What's worse: Being in prison or living at the time of Gangs of New York?

The Tapes are back for another week – been a good one, too, here at TVFury. Glad that a few folks are finding their way to our weird little project.

Now that the NFL lockout is over, it’s safe to assume there will be more talk of foobaw – that’s pretend Southern slang for football. Then again, some pretty solid TV shows are making their returns so we may delve into that, too. Your weekend assignment is to define “social assassin.” Mine is to set the DVR for Breaking Bad – I lost track roughly two episodes into the first season:

  • Can’t believe we’re about to say this, but the Minnesota Vikings might have done pretty well at the quarterback position in this unusual NFL offseason in drafted Christian Ponder and trading for Donovan McNabb. While it’s entirely possible that neither set the decrepit Metrdome ablaze, the club addressed a need by adding a proven if declining veteran and a rookie with more realistic promise than Tarvaris Jackson. (Good luck with that one, Pete Carroll aka Pia Sundhage.) And at least there seems to be a plan in place.
    Not that we MIND when the Vikings are disjointed at the most important spot. Fury supports America’s Team, while TV backs the Pack. (Related note, it’s hard to operate in the third person. How did Rickey Henderson do it for all those years?)
  • Checked out the third annual Dakota Irish Fest in Sioux Falls on Saturday. And, yes, I am Irish by virtue of my late paternal grandmother being full-blooded. Lorna Coughlin. Doesn’t get much more Irish than that.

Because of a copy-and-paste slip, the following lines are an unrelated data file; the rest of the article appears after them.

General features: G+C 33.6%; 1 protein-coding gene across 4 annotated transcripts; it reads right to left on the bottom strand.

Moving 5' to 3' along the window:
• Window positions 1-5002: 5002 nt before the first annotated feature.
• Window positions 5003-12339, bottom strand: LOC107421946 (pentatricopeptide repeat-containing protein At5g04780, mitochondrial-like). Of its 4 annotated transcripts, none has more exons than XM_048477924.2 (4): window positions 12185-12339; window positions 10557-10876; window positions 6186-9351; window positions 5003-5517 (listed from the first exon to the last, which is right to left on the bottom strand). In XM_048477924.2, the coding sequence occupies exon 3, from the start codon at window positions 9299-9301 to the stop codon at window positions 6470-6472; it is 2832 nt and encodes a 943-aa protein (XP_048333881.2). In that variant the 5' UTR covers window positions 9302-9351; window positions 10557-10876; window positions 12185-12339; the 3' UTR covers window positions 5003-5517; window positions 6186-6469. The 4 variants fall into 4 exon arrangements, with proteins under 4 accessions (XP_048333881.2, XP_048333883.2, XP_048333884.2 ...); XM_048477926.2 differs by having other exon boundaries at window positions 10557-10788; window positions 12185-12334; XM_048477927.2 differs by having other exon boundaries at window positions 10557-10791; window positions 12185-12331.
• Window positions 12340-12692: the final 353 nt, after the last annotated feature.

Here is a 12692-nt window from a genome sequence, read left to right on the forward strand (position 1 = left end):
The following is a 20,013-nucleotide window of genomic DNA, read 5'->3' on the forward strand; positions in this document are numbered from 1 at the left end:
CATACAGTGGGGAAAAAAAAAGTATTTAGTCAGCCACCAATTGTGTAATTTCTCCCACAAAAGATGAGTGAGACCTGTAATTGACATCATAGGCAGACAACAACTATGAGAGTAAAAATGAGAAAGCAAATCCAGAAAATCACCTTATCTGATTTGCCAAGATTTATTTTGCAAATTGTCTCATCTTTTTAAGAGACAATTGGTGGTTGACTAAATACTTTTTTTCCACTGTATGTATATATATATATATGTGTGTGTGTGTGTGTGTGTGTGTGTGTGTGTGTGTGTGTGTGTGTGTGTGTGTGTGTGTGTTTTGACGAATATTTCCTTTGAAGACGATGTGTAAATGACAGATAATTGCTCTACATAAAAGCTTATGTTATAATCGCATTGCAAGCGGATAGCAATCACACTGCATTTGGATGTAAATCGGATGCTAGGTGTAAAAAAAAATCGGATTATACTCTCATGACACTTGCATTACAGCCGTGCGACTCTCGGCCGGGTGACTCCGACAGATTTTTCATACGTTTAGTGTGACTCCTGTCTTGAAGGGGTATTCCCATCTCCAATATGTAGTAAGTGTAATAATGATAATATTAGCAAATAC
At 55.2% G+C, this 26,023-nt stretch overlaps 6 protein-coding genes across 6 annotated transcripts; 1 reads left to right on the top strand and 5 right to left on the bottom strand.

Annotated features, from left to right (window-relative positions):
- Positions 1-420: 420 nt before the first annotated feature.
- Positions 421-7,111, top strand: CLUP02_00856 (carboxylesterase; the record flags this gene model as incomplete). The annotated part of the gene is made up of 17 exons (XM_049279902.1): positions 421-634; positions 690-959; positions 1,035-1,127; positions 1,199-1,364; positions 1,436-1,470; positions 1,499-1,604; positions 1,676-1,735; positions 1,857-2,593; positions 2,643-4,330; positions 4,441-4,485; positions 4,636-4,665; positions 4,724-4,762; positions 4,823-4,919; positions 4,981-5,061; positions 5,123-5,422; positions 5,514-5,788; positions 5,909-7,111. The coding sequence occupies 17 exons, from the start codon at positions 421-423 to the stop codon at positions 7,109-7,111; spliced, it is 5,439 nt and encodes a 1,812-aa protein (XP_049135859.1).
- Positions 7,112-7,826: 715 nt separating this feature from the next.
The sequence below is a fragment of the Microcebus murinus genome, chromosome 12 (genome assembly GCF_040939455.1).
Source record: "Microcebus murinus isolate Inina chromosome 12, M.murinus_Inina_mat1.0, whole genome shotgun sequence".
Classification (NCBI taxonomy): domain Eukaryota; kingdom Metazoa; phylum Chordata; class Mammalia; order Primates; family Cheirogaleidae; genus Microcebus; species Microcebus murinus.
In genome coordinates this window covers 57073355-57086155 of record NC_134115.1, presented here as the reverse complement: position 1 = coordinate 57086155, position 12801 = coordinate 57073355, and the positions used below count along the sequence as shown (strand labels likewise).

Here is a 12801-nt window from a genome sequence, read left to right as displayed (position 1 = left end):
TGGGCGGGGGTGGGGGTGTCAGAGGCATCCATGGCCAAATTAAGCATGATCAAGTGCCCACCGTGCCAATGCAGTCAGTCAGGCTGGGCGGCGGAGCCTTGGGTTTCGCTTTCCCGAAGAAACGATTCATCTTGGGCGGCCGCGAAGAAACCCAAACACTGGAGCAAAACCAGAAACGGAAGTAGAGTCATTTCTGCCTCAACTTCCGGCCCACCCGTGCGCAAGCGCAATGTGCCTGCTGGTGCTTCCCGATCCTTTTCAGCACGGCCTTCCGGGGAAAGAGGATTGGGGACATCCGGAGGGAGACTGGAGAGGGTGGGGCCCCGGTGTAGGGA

Anyway, one of the (many) pleasant surprises was the way that my 7-year-old daughter embraced the concept of learning about another culture, her culture. She genuinely enjoyed it and asked when we get to go to the German, Russian and Czech festivals (those are some of our other ancestries).
    That got me to thinking: The older this country gets, the more American we all become. The traditions and histories of what brought us here are fading away. Is that a bad thing? Not necessarily. It’s not the like the Gangs of New York Era was overly good to a lot of people.  (Everything in that movie was true, right?) But I was encouraged by one little girl’s desire to learn more about her heritage. Knowing where we came from just might help us figure out where we’re going.
  • Fury here. For the record, during the Favre Era – was it an era? – I threw my full support to the homestate boys, a blatant example of bandwagoning and one I don’t regret. I couldn’t help it, I loved that old bastard. And when they lost to the Saints, I felt, finally felt, what it was like to be a Vikings fan, even though I was in Cape Town at the time and had to read about the crushing defeat and hear about it from my dad on a subpar phone connection. The pain of Hank Stram, Darrin Nelson, Drew Pearson, and the Kick. Maybe it’s happened because I’ve been in NYC for seven years and want to connect to my Nordic roots.
  • More Larry David. The new Rolling Stone’s cover story is on David, and it’s a great read. The story’s not online – you actually have to buy the paper product. I know, commies at Rolling Stone trying to make money. But they do have an extensive collection of interesting pieces on their website.
  • An amazing story by Michael Kruse in the St. Petersburg Times. It’s about a woman in Florida who disappeared, but never actually left her home. It’s depressing, incredibly written, sad, and will make you want to hug a neighbor, or at least check on them. When people like, oh, me, talk about what newspapers are still capable of delivering, it’s stories like these they talk about.
  • Kobe talks about the lockout.